Towels and farewells

Towel Day has passed me by in the last few years (actually it’s passed me by since its inception) but I noticed it last week and as it reminded of a towel-related customer experience I’d intended to write something and shamelessly exploit the hashtag for a link or two. In the end a mild virus – barely even man-flu – was enough to put paid to that plan but, as it’s quite a good lesson in customer experience I won’t save it until next year.

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Tales from the sharp end #1: M&S Food

Starting an occasional series in which I report back from the front line of customer experience. As well as an obsession with the minutiae of customer experience I have an obsession with keeping things as simple as possible (but no simpler as Einstein once put it) and so a recent experience with M&S Food reminded me, once again, how introducing even a small amount of complexity into a transaction can result in a poor customer experience, despite the heroic efforts of front line staff… Continue reading “Tales from the sharp end #1: M&S Food”

Five objections to The One Rule

In last month’s post I identified The One Rule for strategy in a customer-driven organisation.

Everything relates to delighting customers

The use of the word delighting is important: it means achieving the customer’s desired outcomes.

The word everything is important as well as it’s likely to be the source of a number of questions or objections that might be arising. Let me deal with the ones that I can think of… Continue reading “Five objections to The One Rule”

My week in CX #10

Jazz minus pizza

There’s only so much pizza a man can take in the interests of customer experience and so this week my Pizza Express odyssey comes to a (satisfactory) conclusion. In other news, my local arts centre makes me yearn for a bit of NPS and decide to call time on the weekly reports. Continue reading “My week in CX #10”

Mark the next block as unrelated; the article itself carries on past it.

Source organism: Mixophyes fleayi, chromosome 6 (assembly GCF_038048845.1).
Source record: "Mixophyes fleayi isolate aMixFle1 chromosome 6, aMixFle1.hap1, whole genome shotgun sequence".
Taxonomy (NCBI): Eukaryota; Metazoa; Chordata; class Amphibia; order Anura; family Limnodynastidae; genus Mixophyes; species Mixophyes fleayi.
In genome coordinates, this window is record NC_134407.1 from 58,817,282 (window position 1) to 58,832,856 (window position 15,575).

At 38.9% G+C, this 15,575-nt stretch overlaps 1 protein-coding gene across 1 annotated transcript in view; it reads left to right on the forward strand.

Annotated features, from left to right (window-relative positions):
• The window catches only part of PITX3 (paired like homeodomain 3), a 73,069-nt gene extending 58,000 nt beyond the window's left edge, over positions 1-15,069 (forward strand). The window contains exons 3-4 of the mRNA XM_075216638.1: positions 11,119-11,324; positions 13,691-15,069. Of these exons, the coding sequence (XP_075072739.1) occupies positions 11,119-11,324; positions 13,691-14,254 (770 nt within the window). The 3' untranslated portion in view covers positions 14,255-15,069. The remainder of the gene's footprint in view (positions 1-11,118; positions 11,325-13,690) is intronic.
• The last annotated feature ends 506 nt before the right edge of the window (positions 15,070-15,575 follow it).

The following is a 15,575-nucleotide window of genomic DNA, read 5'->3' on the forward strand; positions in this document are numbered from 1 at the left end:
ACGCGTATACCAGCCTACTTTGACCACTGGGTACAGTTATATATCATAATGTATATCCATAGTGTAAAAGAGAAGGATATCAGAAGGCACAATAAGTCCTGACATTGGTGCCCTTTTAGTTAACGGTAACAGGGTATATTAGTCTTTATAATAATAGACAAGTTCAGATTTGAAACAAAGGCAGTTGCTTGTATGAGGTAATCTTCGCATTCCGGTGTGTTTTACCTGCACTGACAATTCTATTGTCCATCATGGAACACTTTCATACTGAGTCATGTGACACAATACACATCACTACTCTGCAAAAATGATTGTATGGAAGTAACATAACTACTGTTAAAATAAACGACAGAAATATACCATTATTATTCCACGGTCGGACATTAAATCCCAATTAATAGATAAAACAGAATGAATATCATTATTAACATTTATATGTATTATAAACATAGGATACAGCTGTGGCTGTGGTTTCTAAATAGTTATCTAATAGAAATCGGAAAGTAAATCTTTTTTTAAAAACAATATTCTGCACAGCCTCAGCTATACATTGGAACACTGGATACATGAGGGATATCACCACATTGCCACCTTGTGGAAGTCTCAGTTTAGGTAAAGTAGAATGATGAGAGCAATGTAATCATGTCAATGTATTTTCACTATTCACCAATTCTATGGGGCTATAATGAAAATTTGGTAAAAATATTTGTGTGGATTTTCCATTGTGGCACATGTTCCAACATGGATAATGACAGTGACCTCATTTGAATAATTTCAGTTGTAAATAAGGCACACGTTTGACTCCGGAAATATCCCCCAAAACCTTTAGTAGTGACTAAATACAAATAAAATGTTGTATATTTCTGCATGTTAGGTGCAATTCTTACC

The one essential rule for customer strategy

It’s not that complicated

I’ve been thinking a lot about simplicity lately, partly because simplification is a major outcome of knitting fog and partly because I am starting to feel a bit overwhelmed by articles with titles like ‘N top tips to improve your Customer Experience’ or similar where N is usually an odd number between 5 and 25 . If I add together the various Ns I have too many rules, tips and hints to keep in my head at once so, as an antidote to tip overload (the tipping point?) I have identified the one essential rule you must adhere to when defining – and implementing – customer strategy.

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My week in CX #8

Delays to last week’s customer experience owing to some pressing client work means that I’m casting my mind back to about a fortnight ago… if only I had some memory enhancement to help me… more on that later. It was a week in which tech matters seemed to come to the fore, particularly in the area of artificial intelligence (AI) where the future may be arriving, albeit slowly.

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Transforming to a customer-led business: a potential model

Is there a recipe for transformation? Can a business genuinely transform itself to be customer-led? How do you get started? I attended a breakfast discussion on the topic of transformation with a group of fellow Comotion associates recently and whilst these questions are straightforward, some of the answers challenge accepted wisdom on strategy and transformation. Continue reading “Transforming to a customer-led business: a potential model”

Customers first, or employees – do you really need to ask?

I was struck a few years back when I read Herb Kelleher’s excellent account of the growth of SouthWest Airlines that he held the view that customers come second whilst employees come first. Aha! I thought, contrarian thinking from the head of a company renowned for delivering a great customer experience, that’s great! And since I have come across similar statements from Richard Branson and many others  I have tended to repeat this as a piece of received wisdom. Time then to unpack the issue and ask: in a company that wants to provide a great customer experience do customers come first or second?

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